The film advance lever has a long throw, but it is a ratcheting design which allows multiple short movements. This is useful if a strap interferes with advancing the film. Having a mirror lockup is convenient, particularly when using longer lenses on a tripod. This reduces camera shake resulting from the movement of the mirror. Contemporaries such as the Nikkormat FTn and Spotmatic SP didn’t have a hot shoe, but the TL-Super did. Perhaps it was their marketing, or just lack of standout innovation that prevented the TL-Super from achieving fame and fortune. It really did deserve more attention than it apparently received.
Yashica’s first TTL-metered SLR is nothing if not handsome, particularly with the Yashinon zebra lens. The alternating black and chrome rings of the lens really add to the aesthetics. The lines of the body are exactly what one would imagine in a 1960s Japanese SLR. Form and function, fit and finish are all quite nice, and I don’t find it wanting in any regard. It may not be as sexy as the Spotmatic, or as mechanically refined as the Nikkormat, but consider this: Fifty-six years after being meticulously assembled, including who-knows-how-many years in a basement or attic junk box, it works perfectly. I can’t argue with that.
I would be remiss if I didn’t exhibit some fairness and mention some possible cons. Of course, there is the stop-down metering, but it is what it is. That’s no design flaw, it is simply the standard method of the time. Again, the long throw of the film advance lever can get in a fight with the neck strap. On the last frame of the last roll I shot with it, I managed to tear the sprocket holes while trying to wind the film. I shot three more images without realizing it, and triple-exposed the frame. Those film advance gears are pretty strong, so I would advise taking it easy on the wind lever as you approach the end of the roll.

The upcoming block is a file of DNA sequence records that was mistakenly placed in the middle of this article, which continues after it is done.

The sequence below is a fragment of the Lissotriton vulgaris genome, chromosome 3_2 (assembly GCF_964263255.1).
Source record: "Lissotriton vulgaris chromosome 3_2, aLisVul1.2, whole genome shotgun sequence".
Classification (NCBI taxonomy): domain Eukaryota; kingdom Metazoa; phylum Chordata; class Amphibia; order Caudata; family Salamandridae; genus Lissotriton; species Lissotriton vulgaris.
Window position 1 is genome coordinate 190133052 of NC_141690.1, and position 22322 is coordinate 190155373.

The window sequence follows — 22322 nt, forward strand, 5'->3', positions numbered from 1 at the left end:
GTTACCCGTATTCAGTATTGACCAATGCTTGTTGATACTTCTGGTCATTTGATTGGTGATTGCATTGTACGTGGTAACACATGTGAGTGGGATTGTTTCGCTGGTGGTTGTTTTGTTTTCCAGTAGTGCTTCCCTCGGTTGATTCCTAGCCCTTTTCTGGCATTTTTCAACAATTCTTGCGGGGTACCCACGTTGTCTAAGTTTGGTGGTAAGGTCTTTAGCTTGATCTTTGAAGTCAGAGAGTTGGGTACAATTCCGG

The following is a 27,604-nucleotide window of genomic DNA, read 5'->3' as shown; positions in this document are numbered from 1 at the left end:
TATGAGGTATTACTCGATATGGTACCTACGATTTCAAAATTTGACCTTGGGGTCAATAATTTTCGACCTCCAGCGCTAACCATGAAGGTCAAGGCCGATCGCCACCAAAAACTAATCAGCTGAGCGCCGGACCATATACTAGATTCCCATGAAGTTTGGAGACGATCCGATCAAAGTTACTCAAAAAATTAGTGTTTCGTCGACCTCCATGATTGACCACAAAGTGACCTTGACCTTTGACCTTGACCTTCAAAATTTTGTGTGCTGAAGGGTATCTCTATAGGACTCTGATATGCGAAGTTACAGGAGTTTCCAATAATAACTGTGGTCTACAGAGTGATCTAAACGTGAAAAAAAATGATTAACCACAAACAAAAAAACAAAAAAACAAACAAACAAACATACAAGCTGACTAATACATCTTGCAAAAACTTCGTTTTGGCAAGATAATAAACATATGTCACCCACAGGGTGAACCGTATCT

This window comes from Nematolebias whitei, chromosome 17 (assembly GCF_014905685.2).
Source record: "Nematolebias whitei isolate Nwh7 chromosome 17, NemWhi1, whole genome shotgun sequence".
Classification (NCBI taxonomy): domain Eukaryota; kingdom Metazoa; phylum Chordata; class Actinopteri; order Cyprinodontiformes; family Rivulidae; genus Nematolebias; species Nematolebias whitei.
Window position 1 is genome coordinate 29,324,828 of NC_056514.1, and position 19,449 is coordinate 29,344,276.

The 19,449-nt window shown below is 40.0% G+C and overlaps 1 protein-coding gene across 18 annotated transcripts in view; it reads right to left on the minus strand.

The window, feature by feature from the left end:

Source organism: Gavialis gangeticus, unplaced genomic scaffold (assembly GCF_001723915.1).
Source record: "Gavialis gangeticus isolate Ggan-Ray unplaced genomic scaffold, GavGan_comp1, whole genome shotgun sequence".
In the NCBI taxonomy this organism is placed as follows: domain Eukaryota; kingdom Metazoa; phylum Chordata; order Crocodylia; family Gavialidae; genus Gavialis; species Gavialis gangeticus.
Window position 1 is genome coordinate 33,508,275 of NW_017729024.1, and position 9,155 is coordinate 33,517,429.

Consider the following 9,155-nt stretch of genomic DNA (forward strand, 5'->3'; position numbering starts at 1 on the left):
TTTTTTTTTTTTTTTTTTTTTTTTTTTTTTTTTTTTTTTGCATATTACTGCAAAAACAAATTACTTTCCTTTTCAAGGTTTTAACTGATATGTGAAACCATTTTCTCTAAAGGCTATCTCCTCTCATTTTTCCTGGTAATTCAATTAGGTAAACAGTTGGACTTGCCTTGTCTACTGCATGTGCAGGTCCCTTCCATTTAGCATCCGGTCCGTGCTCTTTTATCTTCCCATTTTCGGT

I was also going to mention the weight, but then I decided to weigh it alongside other mechanical cameras from the 1960s and 70s. Here are the results:
Pentax Spotmatic SP 635g
Minolta SRT201 685g
Yashica TL Super 703g
Canon FTb 739g
Nikkormat FTn 762g
From these results I can only say that the weight isn’t excessive; in fact, it is pretty much in the middle of its contemporaries. I have carried all of these in a bag, and on a neck strap, and all with chunky f1.4 lenses. Perhaps its density is perceived—it’s really not that heavy after all. It is certainly heavier than later cameras built with more electronics and plastics. A heavy build can be both advantageous and problematic. While it may contribute to stability and sharpness, it is more likely to be left at home in lieu of something more comfortable to carry.
Overall, the Yashica TL Super is a robust, middle-of-the-road camera with no extraordinary features. It does what it is supposed to do. Specifically, it holds the film flat, meters the light, lets in the right amount of light, and moves the film when told to. Having an M42 mount allows it to mount a huge variety of vintage lenses, many of which are top quality. It is simple, strong, and reliable. It wouldn’t surprise me to find this camera still working fifty years from now.
Specs, as usual, are as follows:
Designation: Yashica TL Super 35mm SLR
Weight: 703g (1lb, 8.8oz)
Shutter: Horizontal rubberized cloth focal plane shutter, mechanical
Shutter Speed range: 1-1/1000 second plus bulb
Flash Sync: 1/60 second
ASA range: 25-800
Hot shoe: Yes, plus PC cord socket
Meter: Over-under needle, stop down metering
Battery: 1 x LR44 (for meter only)
DOF Preview: Yes, with meter switch
Mirror lockup: Yes
Anything fancy: No, but that’s OK.